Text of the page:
Monday, May 19, 2008

How to Respond?

A young trail runner--in April, Ava and I hit Idlewild Park in Easton, where she decided she was going to do her own trail running. Up and down the hills, turning off to stop at the top of the hills to wave, and other times just mowing by them. She kept at it, back and forth, having an absolute blast. At its best, that's what my running gets at.

A quick update from the last post--young Samuel had his first surgery this past Friday, May 16. All went well, and this afternoon, they performed the second part of the surgery, closing his chest again. He has lept the hurdles as they've come, one at a time. There are more ahead. He is likely two to three weeks from where he might be able to come home.

Watching and waiting with Samuel, Susie, Chad, and Julian, causes sensible and insensible people to ask, "What the $%# ?" Maybe me more than others, as I seem to be wired to go that route (English and philosophy are open-ended question-asking fields). One of the tenets of Buddhism is the idea that "life is suffering." So what do you do about that? How do you live your life? I tend to take a more celebratory approach, but it comes back to suffering at some point, doesn't it?

Your life is your answer to what you do about suffering, at least it seems that way to me. I don't pretend any special wisdom (or much wisdom at all), but when I look at my own life, there seem to be some recurring ingredients I throw into the crockpot full of existential stew. So here are some of said ingredients, in no particular order:

Humor - this is a big one for me. Not humor in a knock-knock joke sort of way, but in a find humor wherever it peeks around a corner, pants's you, or hits you square in the face. There have been some big dogs who go that route--from Einstein, Mark Twain, Gandhi, and one of my favorite zany writing cats, Tom Robbins, who raps whatever enlightenment he can impart in an ill-fitting, rag-tag, funny looking wrapper.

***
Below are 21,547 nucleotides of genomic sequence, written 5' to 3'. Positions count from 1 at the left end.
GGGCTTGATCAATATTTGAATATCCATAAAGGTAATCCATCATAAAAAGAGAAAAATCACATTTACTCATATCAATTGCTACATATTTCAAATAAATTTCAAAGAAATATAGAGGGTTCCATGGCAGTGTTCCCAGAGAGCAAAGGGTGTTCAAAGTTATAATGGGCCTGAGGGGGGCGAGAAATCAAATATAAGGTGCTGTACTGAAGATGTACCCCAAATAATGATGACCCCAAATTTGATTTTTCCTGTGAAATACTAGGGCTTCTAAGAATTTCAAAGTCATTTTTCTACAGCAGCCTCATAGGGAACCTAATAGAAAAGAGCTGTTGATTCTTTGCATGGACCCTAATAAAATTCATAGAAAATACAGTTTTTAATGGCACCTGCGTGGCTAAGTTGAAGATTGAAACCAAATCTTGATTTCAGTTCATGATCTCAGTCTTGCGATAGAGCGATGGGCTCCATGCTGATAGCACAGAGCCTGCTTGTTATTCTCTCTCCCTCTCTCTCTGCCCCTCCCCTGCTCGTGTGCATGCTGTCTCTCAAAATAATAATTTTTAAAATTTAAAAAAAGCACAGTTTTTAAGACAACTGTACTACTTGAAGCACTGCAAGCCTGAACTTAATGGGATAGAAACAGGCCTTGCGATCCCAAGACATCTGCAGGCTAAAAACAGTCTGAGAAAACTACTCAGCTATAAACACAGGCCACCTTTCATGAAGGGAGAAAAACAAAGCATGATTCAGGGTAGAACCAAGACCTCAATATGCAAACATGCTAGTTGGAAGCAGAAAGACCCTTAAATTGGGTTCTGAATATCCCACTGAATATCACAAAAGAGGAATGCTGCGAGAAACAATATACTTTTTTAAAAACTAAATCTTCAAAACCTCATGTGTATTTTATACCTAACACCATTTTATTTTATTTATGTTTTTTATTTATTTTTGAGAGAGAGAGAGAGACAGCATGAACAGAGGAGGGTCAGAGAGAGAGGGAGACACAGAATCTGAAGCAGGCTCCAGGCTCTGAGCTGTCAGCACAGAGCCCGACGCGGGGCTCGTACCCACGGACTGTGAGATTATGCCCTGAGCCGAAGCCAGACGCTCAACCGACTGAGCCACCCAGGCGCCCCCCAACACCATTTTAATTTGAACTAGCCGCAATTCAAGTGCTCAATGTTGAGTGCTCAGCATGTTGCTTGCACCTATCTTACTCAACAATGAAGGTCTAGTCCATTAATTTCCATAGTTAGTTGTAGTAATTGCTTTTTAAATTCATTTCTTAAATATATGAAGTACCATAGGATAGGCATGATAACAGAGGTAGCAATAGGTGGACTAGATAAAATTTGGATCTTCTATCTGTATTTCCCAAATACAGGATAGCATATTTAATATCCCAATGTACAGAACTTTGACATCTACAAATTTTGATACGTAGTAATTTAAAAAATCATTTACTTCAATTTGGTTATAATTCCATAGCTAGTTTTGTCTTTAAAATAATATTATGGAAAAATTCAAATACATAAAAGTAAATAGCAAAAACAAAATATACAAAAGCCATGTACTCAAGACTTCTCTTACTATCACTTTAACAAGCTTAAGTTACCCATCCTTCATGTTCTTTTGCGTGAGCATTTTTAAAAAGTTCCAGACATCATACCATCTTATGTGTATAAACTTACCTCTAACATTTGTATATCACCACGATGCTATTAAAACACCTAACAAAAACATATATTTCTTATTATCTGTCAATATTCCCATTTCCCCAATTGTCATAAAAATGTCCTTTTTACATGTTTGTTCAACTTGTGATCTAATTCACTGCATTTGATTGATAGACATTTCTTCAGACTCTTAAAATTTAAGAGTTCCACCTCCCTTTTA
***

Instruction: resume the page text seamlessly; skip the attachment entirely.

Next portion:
Writing - I largely attempt to make sense of things by giving them voice, airing them out, or trying to arrange them in some fashion that they either become clearer or just make room in my consciousness for something else. I've never had any talent for visual arts or music, so for me it's writing, whereas for others, you might construe it more broadly as "creating."

Running - it seems like whenever I take a break from running, it always comes back to me, somehow new. I have had some of my most "aha-ish" moments during runs--I can remember running along The Strand in Oxford when an idea for a thesis in a philosophy paper hit me, and almost began to write itself. That isn't the norm necessarily, but there are moments like that throughout my running. After moving home back home from Raleigh, getting back into running, distance running, was a big factor in transforming my life and motivation to go back to school and get off my arse.